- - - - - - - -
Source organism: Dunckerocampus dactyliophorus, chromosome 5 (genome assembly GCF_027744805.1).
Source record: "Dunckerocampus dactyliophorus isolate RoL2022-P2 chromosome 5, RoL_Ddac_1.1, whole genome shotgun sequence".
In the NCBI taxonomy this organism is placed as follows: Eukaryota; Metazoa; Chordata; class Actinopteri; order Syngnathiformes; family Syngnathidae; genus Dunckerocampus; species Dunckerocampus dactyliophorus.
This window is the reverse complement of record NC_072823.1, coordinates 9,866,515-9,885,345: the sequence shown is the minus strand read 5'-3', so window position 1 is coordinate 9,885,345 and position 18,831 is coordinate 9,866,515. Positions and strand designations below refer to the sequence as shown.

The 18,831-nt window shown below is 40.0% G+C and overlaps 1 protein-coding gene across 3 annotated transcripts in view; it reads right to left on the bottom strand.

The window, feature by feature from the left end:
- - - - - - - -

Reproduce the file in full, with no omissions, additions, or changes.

Source organism: Dunckerocampus dactyliophorus, chromosome 5 (genome assembly GCF_027744805.1).
Source record: "Dunckerocampus dactyliophorus isolate RoL2022-P2 chromosome 5, RoL_Ddac_1.1, whole genome shotgun sequence".
In the NCBI taxonomy this organism is placed as follows: Eukaryota; Metazoa; Chordata; class Actinopteri; order Syngnathiformes; family Syngnathidae; genus Dunckerocampus; species Dunckerocampus dactyliophorus.
This window is the reverse complement of record NC_072823.1, coordinates 9,866,515-9,885,345: the sequence shown is the minus strand read 5'-3', so window position 1 is coordinate 9,885,345 and position 18,831 is coordinate 9,866,515. Positions and strand designations below refer to the sequence as shown.

The 18,831-nt window shown below is 40.0% G+C and overlaps 1 protein-coding gene across 3 annotated transcripts in view; it reads right to left on the bottom strand.

The window, feature by feature from the left end: